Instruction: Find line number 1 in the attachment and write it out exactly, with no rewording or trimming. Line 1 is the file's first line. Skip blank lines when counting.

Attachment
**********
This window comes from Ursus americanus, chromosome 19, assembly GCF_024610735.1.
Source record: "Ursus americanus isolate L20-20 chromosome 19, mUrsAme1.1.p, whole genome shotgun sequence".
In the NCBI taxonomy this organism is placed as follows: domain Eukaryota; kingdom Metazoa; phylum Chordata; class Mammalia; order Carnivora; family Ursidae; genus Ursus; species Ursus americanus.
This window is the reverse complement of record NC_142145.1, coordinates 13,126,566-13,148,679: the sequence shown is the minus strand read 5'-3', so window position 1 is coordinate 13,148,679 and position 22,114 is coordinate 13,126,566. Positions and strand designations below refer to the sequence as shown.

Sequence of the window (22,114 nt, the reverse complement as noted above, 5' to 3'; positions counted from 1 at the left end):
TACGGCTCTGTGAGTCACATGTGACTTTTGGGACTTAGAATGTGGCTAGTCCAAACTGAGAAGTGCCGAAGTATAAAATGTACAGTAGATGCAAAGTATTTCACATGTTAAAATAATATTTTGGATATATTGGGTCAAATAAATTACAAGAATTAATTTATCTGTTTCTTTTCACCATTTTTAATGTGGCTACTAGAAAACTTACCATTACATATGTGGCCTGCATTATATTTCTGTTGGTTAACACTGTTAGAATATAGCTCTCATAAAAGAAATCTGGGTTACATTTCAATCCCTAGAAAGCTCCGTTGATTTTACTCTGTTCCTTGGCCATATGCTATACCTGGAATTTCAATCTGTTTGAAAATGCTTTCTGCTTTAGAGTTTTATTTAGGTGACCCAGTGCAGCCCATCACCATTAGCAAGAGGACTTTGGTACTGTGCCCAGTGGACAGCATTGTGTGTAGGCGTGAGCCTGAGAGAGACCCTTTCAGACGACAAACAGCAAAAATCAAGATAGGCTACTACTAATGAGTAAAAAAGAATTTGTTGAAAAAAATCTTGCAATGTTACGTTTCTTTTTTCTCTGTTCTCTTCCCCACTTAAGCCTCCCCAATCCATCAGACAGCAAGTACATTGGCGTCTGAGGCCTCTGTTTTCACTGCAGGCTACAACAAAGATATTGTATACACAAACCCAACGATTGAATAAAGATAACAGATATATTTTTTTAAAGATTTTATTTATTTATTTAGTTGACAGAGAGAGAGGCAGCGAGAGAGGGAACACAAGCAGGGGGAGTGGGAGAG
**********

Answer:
This window comes from Ursus americanus, chromosome 19, assembly GCF_024610735.1.